@iamthemob I wouldn’t do it because that money is someone else’s money and not mine. I also believe in karma and I wouldn’t want to have karma come back around and bite me and make things worse than they already were. Also, as I said in my answer, I’d rather teach my children better ways to handle tough times. I’d teach them about the resources that are available and how to obtain access to them. Even without getting in trouble, I’d have to live with myself and the example I set for my children.

iamthemob's avatar

@Seaofclouds – The parameters of the question, though, indicate that there are no other options – assuming that this is true as a hypothetical, how is it justified to allow your family to lose their home and go hungry when this option is available? Especially when none of the bank customers will be directly affected…

…I’m not arguing, I’m just wondering…

ilana's avatar

I guess another point of view is, what if no one else knew but you? If you didn’t tell your children and they went on to live a much happier and healthier life would that make it okay? Is living with your own guilt or unhappiness about doing the wrong thing a small price to pay for a much better life for your family?

marinelife's avatar

1. You’re not entitled to that money.

2. It’s against the law.

Seaofclouds's avatar

@iamthemob To me, being out of unemployment funds and having a house facing foreclosure does not mean my options are all gone. Food banks/kitchens are available for food and as far as them running out, I hope that day never comes for those that need them. We know how to hunt for food, so that’s always an option for feeding our family as well. Having a house go to foreclosure doesn’t mean you can’t find other shelter, just that you have to move. It sucks, but as someone who had parents in that exact situation, we all survived. The house went to foreclosure and sure my parents credit got ruined for years, but they managed to pull things together and I’d do everything in my power to do the same thing.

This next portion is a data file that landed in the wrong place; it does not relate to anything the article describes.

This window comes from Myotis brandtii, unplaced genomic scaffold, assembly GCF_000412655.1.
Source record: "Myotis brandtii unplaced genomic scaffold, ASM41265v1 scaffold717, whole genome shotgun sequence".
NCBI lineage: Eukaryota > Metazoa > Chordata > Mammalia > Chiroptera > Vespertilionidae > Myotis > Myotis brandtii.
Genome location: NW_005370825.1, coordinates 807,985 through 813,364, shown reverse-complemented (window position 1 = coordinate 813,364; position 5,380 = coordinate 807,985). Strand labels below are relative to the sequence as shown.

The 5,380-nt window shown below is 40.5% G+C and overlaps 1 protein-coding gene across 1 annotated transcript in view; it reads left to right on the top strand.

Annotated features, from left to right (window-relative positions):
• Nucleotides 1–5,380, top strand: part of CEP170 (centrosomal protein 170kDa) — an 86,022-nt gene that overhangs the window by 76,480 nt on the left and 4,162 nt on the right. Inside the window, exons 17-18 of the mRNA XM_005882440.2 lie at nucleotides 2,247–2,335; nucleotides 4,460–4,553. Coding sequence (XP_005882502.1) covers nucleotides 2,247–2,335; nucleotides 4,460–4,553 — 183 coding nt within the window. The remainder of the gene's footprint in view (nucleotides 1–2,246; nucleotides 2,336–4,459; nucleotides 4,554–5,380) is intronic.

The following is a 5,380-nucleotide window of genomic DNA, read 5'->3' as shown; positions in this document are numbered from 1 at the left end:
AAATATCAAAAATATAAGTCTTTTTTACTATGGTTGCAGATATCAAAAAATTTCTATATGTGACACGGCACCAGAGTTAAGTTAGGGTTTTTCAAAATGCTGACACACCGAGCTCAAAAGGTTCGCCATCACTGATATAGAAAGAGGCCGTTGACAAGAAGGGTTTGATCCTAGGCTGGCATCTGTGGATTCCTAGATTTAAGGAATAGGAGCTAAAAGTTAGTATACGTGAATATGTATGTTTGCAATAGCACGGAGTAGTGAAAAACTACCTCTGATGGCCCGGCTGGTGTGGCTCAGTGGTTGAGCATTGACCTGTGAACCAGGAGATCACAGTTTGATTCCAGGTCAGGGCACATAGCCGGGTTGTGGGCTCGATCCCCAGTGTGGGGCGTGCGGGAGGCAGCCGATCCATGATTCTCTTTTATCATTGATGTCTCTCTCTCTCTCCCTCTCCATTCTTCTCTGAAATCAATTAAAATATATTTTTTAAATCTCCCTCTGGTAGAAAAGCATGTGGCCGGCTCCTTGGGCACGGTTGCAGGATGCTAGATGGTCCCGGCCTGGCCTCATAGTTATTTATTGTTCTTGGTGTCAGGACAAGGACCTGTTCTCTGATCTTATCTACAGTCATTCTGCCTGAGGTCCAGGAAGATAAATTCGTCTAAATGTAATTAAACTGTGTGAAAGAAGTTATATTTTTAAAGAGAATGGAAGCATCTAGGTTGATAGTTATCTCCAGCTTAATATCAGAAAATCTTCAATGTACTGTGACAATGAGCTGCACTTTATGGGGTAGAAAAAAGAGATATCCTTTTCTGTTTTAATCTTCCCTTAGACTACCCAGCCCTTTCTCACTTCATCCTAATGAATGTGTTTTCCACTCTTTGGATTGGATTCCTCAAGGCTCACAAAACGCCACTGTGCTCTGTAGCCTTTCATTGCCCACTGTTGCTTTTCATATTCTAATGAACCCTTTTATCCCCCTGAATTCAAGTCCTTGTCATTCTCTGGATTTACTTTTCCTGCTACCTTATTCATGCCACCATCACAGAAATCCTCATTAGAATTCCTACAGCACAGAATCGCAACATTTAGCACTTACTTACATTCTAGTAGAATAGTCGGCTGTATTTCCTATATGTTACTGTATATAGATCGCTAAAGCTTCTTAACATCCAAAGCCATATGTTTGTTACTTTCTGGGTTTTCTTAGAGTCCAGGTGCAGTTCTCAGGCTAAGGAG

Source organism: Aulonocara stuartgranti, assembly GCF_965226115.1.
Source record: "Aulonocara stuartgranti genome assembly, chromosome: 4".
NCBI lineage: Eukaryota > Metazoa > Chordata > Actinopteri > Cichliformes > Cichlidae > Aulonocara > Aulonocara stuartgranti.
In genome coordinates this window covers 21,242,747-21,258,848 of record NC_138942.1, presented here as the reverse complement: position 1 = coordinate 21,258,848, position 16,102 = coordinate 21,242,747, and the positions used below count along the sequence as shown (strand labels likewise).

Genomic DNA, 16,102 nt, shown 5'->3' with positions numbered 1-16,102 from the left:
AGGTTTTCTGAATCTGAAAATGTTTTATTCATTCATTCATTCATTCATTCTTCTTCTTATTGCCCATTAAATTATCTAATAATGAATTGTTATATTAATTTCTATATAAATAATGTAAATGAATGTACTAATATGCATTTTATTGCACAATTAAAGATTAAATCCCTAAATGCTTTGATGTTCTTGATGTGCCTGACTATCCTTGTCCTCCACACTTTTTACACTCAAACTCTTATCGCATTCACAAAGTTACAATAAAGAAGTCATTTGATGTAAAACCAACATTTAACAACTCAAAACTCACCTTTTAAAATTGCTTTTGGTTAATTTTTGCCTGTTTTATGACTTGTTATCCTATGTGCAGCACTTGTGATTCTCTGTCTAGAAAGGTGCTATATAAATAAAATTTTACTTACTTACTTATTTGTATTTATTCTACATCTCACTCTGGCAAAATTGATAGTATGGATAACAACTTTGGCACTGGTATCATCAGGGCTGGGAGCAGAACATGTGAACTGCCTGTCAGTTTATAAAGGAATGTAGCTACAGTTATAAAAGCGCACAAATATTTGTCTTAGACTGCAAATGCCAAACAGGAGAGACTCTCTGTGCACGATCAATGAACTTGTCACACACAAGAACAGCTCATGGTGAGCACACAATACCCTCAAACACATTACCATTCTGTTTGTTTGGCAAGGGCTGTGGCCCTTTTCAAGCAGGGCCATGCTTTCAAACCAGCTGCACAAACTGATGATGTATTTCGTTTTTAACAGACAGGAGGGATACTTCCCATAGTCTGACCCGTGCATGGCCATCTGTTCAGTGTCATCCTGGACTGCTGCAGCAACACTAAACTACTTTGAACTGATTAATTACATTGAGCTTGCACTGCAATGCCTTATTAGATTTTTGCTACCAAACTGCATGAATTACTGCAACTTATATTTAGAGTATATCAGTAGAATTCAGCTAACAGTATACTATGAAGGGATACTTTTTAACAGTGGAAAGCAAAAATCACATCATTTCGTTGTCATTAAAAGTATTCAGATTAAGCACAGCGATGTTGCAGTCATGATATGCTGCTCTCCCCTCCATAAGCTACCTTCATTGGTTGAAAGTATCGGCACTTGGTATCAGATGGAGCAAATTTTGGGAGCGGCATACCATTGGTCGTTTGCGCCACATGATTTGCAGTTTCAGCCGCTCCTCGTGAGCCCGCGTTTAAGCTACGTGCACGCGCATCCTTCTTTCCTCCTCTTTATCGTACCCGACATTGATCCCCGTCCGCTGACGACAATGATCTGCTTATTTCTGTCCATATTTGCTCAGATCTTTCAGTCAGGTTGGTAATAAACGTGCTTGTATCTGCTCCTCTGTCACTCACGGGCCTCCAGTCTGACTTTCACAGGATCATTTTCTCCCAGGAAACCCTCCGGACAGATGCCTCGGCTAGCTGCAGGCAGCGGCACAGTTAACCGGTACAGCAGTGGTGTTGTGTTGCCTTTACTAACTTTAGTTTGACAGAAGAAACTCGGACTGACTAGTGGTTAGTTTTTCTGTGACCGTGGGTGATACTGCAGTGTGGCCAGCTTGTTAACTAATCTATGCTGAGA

iamthemob's avatar

@Seaofclouds – I agree that it’s difficult to really see the “no options” option – but it can happen. People do go homeless, can’t access helpful resources, etc.

The thing is, what if there were in fact no options…or options that were functionally no solution to the problem.

Cruiser's avatar

No, I would not do anything illegal like robbing a bank. My financial demise would be mostly my own fault. Until now I have never been so indebted to ever risk exposing my personal security to something like a foreclosure and loss of all savings. I have always made sure I had a fallback position or backup just in case. Insurance is a big part of that strategy and one bill I hate paying but know I need to have.

When I am healthy I could always work and bring in money somehow, someway. Disabled…that is what would take me down but again insurance is there for that reason.

So robbing a bank would never be a concern or necessity. Just wouldn’t do it no matter what.

Coloma's avatar

@ilana

A mentally, emotionally and spiritually mature person knows that any misdeed they commit harms themselves most of all.

Is a life of self hatred, shame, guilt, constant fear and anxiety about your dirty little secret being found out, really in the best interest of your family?

What people do not seem to really get, is it is IMPOSSIBLE ( unless you are a sociopath ) to not be effected by harmful acts you have perpetrated.

They always come squeezing out of the cracks in one way or another.

If you have to stay drunk 90% of your life to deal with your self loathing, well….

Seaofclouds's avatar

@iamthemob Yes people go homeless, but they can still get shelter. It’s a matter of knowing what’s available and how to access it. If I was put in this situation, it would be an ideal opportunity to teach my children exactly that. Also, to me, robbing a bank is not an option. All it would do is provide a temporary fix to a long term problem. I’d rather focus my energy to long term fixes that won’t make me hate myself afterwards. I’d rather struggle than steal from someone else. I’ve been homeless. It stinks. Luckily I had a car to sleep in to provide some shelter and truck/rest stops to give me a place to get cleaned up. Also, you know when your unemployment is running out, so before it does, you should be looking into what you are going to do next. Same thing with a foreclosure really. You know you aren’t paying your mortgage, so you know you’re going to lose your home. Instead of ignoring those facts, it’s best, in my opinion, to start figuring out exactly what your options are.